With its lightning quick processor, big and bright display, and 16-megapixel camera that can shoot both JPEG and raw file formats, it’s easy to see how the LG G4 is a stellar device. It’s also one of the most enjoyable LG handsets to use thanks to its interface’s welcomed facelift, and has both expandable memory and a removable battery (an old-school rarity these days with marquee handsets).
Despite all its pros, however, the handset feels like a slightly tweaked, but ultimately repackaged LG G3. Sure, there’s a new leather-clad option, and there’s nothing wrong with the G3 per se (especially when you retain everything we liked about it, like the laser-guided focus and better-than-full-HD resolution). But when your newest offering doesn’t progress far enough beyond your previous endeavor, it’s hard to get excited about it.
With its lack of cutting-edge hardware and innovative software, LG played it safe with the G4. And in this fast-paced mobile industry, tame won’t work in the company’s favor; especially now that Samsung redesigned its Galaxy S6 with a sleeker and thinner look, and launched the envelope-pushing S6 Edge counterpart. All in all, while the G4 is a solid device, it isn’t compelling enough to outshine its ambitious competitors.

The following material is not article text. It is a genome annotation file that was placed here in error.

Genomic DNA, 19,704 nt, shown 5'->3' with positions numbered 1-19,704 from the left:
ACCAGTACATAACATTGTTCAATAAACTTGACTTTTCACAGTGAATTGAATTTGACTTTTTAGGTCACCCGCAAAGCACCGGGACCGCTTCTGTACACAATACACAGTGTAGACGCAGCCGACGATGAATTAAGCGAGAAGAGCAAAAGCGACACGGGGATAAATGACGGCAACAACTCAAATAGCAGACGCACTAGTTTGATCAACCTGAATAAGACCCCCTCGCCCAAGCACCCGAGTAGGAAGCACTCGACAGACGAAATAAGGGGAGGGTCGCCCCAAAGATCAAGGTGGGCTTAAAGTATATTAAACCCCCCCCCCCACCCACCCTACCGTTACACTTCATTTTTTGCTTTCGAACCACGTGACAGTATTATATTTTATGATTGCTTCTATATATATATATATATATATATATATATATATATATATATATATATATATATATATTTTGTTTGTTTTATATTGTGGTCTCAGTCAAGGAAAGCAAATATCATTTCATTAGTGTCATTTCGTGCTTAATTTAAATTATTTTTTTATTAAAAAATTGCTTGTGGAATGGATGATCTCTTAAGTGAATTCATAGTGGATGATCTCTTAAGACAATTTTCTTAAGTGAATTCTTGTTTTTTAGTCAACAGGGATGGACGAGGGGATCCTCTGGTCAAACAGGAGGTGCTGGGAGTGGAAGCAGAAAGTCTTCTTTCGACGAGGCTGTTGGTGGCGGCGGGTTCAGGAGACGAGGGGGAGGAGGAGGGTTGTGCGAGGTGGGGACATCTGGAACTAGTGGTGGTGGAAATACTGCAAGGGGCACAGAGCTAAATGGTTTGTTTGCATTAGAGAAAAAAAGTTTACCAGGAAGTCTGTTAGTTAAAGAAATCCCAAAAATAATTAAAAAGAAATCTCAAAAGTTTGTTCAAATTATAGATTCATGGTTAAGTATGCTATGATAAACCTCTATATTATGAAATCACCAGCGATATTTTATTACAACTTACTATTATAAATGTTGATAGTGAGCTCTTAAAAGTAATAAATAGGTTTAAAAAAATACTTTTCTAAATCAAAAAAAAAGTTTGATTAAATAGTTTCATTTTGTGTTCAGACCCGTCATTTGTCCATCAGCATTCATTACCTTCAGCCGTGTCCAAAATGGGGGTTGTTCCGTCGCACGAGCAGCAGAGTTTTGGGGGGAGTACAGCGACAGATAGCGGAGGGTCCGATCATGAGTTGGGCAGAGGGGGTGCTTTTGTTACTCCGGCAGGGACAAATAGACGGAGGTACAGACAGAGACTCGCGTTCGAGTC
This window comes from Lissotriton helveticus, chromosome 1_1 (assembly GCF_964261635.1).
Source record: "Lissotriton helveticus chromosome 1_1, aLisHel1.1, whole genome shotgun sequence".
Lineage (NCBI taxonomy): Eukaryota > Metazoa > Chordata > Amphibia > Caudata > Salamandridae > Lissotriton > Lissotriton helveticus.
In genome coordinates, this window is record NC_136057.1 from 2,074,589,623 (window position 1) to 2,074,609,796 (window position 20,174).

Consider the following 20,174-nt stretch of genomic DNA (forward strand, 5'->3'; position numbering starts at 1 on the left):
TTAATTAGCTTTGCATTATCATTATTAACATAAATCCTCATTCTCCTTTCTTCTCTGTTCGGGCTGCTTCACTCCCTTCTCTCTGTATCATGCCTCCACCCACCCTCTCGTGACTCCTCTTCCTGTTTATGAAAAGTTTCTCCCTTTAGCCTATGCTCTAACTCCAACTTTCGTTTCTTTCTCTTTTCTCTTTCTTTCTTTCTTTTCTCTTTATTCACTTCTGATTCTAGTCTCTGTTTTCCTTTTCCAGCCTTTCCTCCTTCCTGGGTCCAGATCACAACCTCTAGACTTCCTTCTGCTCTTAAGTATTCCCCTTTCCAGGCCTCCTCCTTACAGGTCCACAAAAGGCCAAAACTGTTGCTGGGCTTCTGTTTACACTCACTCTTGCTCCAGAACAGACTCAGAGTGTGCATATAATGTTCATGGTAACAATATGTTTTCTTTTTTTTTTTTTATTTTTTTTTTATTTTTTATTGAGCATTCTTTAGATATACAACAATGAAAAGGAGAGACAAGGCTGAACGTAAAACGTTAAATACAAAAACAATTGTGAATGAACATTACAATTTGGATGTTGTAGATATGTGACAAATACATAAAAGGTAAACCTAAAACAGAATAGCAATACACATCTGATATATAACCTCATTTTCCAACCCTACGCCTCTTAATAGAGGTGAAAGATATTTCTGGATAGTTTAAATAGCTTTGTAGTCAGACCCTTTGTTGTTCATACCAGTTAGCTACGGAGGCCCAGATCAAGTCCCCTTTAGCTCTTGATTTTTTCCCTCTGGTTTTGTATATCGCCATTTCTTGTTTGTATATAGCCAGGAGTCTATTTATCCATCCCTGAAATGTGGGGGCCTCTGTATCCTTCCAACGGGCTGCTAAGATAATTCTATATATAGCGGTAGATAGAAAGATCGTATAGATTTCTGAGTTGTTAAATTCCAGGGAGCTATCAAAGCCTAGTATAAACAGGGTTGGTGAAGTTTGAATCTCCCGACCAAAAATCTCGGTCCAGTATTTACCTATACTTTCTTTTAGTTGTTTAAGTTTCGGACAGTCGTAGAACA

Already available in Korea since April 29, the G4 will launch globally in late May through early June. In the US, Verizon will carry the device “soon,” and T-Mobile customers can sign up for a program preview starting May 25 to try the handset out. AT&T will also sell it, and Sprint and US Cellular will carry it starting in June.